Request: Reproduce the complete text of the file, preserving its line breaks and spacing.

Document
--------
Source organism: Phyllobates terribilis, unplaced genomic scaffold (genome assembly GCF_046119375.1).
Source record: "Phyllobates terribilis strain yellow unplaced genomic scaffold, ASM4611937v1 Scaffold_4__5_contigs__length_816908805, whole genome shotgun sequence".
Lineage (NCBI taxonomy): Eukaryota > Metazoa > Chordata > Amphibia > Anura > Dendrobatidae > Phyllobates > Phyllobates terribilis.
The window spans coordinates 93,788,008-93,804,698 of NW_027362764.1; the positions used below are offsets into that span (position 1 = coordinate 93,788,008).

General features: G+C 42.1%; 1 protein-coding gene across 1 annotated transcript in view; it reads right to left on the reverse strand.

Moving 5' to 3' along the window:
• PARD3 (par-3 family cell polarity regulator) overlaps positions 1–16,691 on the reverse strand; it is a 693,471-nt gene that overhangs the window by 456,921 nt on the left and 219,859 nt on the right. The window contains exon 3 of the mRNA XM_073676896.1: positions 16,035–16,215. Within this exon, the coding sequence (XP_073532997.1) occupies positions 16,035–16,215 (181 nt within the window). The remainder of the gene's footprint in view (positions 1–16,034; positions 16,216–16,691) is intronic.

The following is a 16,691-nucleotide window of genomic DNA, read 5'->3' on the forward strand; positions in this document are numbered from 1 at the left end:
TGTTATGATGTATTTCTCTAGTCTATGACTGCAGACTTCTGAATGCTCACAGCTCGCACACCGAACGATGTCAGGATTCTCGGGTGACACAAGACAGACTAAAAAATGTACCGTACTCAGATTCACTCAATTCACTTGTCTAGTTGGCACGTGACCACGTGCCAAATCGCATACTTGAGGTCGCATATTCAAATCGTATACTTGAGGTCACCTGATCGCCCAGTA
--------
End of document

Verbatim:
Source organism: Phyllobates terribilis, unplaced genomic scaffold (genome assembly GCF_046119375.1).
Source record: "Phyllobates terribilis strain yellow unplaced genomic scaffold, ASM4611937v1 Scaffold_4__5_contigs__length_816908805, whole genome shotgun sequence".
Lineage (NCBI taxonomy): Eukaryota > Metazoa > Chordata > Amphibia > Anura > Dendrobatidae > Phyllobates > Phyllobates terribilis.
The window spans coordinates 93,788,008-93,804,698 of NW_027362764.1; the positions used below are offsets into that span (position 1 = coordinate 93,788,008).

General features: G+C 42.1%; 1 protein-coding gene across 1 annotated transcript in view; it reads right to left on the reverse strand.

Moving 5' to 3' along the window:
• PARD3 (par-3 family cell polarity regulator) overlaps positions 1–16,691 on the reverse strand; it is a 693,471-nt gene that overhangs the window by 456,921 nt on the left and 219,859 nt on the right. The window contains exon 3 of the mRNA XM_073676896.1: positions 16,035–16,215. Within this exon, the coding sequence (XP_073532997.1) occupies positions 16,035–16,215 (181 nt within the window). The remainder of the gene's footprint in view (positions 1–16,034; positions 16,216–16,691) is intronic.

The following is a 16,691-nucleotide window of genomic DNA, read 5'->3' on the forward strand; positions in this document are numbered from 1 at the left end:
TGTTATGATGTATTTCTCTAGTCTATGACTGCAGACTTCTGAATGCTCACAGCTCGCACACCGAACGATGTCAGGATTCTCGGGTGACACAAGACAGACTAAAAAATGTACCGTACTCAGATTCACTCAATTCACTTGTCTAGTTGGCACGTGACCACGTGCCAAATCGCATACTTGAGGTCGCATATTCAAATCGTATACTTGAGGTCACCTGATCGCCCAGTA